Whether real or symbolic, the family and the relationships within family units are a frequent theme in Mark Twain’s classic Adventures of Huckleberry Finn. Because there are many parallels between the characters and events within Huck Finn... Read Article »
2012, Vol. 3 No. 2
The sex trafficking industry poses a clear and present threat in society, but the American public seems to be unaware of the gravity of the issue within the U.S. Analyzing the agenda setting theory by focusing on stories on the New York Times and... Read Article »
2012, Vol. 3 No. 2
This study sought to apply a Crisis Communications lens to the area of American political sex scandals. Applying William Benoit's "Theory of Image Restoration" to 24 American sex scandals, ranging from 1987 to 2011 and all of which received significant... Read Article »
2013, Vol. 4 No. 2
The reality television genre has been increasingly at the forefront of media and cultural studies and a subject of critique across the disciplines of communications, anthropology and visual studies. While reality television programs have been analyzed... Read Article »
2013, Vol. 4 No. 2
There has been a considerable surge of scholastic inquiry in recent years into understanding the factors responsible for the fluctuating levels of public trust in the American news media. With every election year, the American public continues to... Read Article »
2013, Vol. 5 No. 12
The evolution of the governance model in higher education is a complex idea to pin down with simple definitions. New stakeholders, innovative ideas, and external demands make the institution of higher education a panacea for the ills of society.... Read Article »
2008, Vol. 5 No. 1
Published by Discussions
A pesar de la variación en material sujeto, las películas largometrajes del Pedro Almodóvar contienen elementos que contribuyen similares al fórmula del éxito que lo ha sostenido Almodóvar como al cineasta... Read Article »
2013, Vol. 9 No. 2
Published by Discussions
According to recent statistics published by the United States Centers for Disease Control and Prevention in 2011, Hispanics in the United States tend to outlive non-Hispanic whites by almost three years. Specifically, the life expectancy at birth... Read Article »
2013, Vol. 5 No. 11
As the lights dropped and I sank into my seat, I thought I was ready for 12 Years a Slave, the 2013 film adaptation of Solomon Northup's 1853 slave narrative. I was expecting a movie, a story told with images, music and sound. But, what I witnesssed... Read Article »
2013, Vol. 4 No. 1
This article compares the media's framing of five groups in response to a societal catalyst that propelled them into the public and media spotlight: Native Americans during the Indian Wars; women during the suffrage movement; African Americans during... Read Article »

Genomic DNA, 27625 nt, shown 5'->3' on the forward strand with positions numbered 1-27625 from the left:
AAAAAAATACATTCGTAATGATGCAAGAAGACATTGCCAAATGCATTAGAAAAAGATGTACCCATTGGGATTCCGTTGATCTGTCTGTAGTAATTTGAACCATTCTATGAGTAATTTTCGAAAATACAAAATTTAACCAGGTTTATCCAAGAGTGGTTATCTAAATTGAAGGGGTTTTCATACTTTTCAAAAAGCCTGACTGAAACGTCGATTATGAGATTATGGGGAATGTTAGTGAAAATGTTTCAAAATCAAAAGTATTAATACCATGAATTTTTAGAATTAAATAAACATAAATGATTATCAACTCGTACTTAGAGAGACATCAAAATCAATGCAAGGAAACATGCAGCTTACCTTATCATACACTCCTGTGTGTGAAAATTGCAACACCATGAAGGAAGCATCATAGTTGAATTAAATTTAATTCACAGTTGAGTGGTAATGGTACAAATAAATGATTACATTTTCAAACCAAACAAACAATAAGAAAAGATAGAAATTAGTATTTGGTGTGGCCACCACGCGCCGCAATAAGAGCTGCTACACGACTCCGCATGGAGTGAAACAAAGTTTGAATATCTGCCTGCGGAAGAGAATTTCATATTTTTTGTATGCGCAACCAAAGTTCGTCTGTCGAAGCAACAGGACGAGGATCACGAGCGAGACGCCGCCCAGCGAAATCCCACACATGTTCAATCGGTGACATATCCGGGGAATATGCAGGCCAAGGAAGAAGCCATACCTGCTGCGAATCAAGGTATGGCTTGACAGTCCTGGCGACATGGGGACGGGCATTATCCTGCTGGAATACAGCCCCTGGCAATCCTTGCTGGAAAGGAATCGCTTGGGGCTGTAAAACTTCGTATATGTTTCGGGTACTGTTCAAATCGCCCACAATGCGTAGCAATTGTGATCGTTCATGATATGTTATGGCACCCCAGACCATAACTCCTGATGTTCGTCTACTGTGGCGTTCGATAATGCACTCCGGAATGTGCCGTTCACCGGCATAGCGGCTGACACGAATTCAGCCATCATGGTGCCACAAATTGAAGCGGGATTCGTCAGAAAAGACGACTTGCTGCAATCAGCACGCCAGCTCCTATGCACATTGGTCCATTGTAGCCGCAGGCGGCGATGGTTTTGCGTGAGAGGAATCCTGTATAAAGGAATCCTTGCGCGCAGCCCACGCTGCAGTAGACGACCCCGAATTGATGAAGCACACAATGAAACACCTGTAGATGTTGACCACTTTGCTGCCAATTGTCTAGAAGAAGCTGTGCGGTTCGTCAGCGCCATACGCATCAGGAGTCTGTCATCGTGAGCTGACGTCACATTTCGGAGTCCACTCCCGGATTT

2013, Vol. 5 No. 10
Critics often ignore transracial adoption as a literary theme in both Catharine Sedgwick’s Hope Leslie; Or, Early Times in Massachusetts (1827) and Helen Hunt Jackson’s Ramona, A Story (1884), as these two texts’ portrayals of... Read Article »
2013, Vol. 5 No. 09
From his inauguration in 2005 to the end of his presidency in 2012, Mexican President Felipe Calderon presided over one of the most violent periods in his country’s history. Making good on one of his election promises, Calderon unleashed the... Read Article »
2013, Vol. 5 No. 08
William Faulkner’s “A Rose for Emily” focuses on the life and death of Emily Grierson, a monumental figure representing the traditional South in her hometown of Jefferson, Mississippi. Although the story begins with her death,... Read Article »
2013, Vol. 5 No. 08
There is ample evidence of sexual relations, from rapes to what appear to be relatively symbiotic romantic partnerships, between white slave masters and black women in the Antebellum South. Much rarer were sexual relations between white women and... Read Article »
2013, Vol. 5 No. 06
During the 2008 Presidential Election, voters designated health insurance reform as a key issue for their future president to work on. With 46.3 million Americans uninsured in 2008, voters demanded change, and upon his election, President Barack... Read Article »
2013, Vol. 5 No. 06
Each year, thousands of colleges and universities across the United States hold commencement. This is a time when campus is in full bloom—manicured lawns, farewell hugs from classmates, and final exams. As the graduates march in unison to... Read Article »
2013, Vol. 3 No. 1
Published by Clocks and Clouds
The continued application of the death penalty in the United States marks the country as an extreme outlier among its allies and like-minded nations in the 21st century. In order to explain America's retention of this criminal punishment, scholars... Read Article »
2013, Vol. 5 No. 04